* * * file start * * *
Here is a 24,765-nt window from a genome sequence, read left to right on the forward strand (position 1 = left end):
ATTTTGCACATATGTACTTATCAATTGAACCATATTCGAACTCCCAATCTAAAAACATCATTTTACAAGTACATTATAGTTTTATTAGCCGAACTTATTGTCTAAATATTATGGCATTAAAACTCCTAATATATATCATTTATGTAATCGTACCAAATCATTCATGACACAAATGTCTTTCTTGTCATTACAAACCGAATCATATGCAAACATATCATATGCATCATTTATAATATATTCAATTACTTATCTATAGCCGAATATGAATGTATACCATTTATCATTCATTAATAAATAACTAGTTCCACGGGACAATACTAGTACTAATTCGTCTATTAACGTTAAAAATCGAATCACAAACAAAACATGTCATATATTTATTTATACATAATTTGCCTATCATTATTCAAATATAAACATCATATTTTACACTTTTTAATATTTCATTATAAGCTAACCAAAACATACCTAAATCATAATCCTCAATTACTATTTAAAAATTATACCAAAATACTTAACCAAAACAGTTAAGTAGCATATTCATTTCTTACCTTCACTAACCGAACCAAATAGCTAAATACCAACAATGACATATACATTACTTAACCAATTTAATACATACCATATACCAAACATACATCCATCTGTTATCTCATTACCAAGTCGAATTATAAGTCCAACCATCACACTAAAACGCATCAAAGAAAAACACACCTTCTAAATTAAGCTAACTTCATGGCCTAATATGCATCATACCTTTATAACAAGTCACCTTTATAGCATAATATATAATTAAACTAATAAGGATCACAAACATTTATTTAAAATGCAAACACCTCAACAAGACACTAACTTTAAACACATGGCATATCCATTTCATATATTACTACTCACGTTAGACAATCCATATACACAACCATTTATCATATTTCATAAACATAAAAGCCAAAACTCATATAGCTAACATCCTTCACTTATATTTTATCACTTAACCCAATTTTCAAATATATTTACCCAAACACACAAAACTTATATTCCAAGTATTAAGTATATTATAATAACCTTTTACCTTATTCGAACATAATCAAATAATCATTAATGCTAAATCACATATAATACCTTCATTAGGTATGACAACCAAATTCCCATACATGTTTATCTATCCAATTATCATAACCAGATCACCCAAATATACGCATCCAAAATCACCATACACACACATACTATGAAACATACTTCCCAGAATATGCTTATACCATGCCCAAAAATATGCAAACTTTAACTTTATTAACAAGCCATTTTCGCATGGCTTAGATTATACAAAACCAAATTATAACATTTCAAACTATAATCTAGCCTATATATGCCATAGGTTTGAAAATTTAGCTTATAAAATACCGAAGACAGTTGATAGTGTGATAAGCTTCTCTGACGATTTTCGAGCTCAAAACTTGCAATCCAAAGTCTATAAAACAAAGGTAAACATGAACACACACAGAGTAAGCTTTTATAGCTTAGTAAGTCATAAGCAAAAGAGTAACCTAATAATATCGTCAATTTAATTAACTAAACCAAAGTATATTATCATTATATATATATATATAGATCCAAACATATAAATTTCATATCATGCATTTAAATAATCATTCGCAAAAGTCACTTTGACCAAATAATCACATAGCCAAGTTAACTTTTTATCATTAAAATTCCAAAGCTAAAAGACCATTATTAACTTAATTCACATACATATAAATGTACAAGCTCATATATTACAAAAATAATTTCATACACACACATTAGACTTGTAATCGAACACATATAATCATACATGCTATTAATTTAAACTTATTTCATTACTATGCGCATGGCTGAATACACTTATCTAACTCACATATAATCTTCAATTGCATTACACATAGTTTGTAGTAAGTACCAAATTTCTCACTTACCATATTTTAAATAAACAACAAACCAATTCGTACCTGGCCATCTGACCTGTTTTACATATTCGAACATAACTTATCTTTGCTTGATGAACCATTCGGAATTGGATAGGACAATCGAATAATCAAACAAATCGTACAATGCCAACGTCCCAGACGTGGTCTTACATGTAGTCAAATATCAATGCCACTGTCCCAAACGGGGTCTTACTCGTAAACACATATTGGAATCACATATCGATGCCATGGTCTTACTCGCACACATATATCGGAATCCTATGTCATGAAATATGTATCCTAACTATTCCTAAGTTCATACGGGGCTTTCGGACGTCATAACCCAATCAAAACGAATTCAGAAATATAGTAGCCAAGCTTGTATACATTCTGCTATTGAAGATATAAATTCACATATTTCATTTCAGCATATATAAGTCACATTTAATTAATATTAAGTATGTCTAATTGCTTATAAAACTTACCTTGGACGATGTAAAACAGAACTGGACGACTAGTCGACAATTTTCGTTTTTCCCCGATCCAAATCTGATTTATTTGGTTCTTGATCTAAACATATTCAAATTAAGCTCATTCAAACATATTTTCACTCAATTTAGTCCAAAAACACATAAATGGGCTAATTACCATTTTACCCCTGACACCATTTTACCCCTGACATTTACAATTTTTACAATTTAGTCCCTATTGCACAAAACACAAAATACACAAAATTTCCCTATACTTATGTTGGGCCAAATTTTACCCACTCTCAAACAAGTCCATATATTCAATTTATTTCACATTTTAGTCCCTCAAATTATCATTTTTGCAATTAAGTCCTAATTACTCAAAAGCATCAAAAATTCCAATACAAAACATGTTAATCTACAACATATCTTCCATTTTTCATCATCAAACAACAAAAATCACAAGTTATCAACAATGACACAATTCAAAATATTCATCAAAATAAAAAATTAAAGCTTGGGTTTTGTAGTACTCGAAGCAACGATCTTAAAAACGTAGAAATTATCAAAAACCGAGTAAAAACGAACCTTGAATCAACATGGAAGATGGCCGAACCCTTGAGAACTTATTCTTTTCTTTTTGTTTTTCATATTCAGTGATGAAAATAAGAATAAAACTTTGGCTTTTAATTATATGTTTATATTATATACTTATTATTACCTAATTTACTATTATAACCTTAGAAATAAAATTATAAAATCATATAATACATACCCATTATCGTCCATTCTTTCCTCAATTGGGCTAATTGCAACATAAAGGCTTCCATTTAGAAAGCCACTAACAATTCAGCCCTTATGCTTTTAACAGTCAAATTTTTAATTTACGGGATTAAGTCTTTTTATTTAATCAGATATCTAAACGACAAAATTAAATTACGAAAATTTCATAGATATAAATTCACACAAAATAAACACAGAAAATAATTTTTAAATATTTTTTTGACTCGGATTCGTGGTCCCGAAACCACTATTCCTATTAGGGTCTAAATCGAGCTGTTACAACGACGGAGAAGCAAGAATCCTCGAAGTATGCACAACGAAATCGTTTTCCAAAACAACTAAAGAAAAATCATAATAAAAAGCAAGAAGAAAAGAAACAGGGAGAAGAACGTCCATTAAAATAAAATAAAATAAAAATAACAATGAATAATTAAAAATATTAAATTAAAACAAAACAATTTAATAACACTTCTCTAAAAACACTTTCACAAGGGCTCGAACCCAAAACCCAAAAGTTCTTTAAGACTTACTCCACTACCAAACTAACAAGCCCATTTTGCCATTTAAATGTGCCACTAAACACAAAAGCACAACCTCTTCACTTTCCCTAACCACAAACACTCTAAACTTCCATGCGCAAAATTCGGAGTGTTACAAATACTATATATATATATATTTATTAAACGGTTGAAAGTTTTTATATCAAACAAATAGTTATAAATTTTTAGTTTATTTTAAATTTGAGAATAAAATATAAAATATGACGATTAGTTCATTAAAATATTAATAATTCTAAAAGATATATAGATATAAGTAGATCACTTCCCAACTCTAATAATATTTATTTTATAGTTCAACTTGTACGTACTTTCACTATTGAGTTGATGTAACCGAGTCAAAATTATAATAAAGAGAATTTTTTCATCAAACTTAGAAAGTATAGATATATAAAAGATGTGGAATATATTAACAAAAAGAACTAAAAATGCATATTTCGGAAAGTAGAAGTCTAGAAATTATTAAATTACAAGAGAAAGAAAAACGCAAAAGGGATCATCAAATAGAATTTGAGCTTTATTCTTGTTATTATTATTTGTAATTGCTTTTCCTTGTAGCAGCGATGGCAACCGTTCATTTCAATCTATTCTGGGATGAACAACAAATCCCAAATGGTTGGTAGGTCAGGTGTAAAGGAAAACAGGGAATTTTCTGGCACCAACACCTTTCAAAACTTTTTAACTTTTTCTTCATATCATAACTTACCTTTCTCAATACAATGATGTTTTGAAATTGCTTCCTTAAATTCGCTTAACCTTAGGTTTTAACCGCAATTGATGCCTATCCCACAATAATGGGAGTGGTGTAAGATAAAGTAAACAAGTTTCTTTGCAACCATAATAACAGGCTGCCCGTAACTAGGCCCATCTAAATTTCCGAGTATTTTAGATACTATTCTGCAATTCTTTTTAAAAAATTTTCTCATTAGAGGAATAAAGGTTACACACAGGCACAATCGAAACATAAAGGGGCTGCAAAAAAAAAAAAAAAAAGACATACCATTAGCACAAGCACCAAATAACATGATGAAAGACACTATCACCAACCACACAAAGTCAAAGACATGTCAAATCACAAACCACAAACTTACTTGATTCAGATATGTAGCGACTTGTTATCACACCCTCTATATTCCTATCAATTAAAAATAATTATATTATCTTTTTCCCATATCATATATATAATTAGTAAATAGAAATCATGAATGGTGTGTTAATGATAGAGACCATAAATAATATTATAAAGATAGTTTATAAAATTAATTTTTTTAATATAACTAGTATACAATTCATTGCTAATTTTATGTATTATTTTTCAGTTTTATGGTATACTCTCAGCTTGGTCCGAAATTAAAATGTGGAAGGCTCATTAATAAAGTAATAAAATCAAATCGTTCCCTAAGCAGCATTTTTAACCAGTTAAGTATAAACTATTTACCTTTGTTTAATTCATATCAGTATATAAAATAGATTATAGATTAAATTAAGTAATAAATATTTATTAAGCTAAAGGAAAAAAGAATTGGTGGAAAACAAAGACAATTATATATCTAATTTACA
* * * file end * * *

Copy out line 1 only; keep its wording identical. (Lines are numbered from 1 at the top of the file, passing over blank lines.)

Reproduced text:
Here is a 24,765-nt window from a genome sequence, read left to right on the forward strand (position 1 = left end):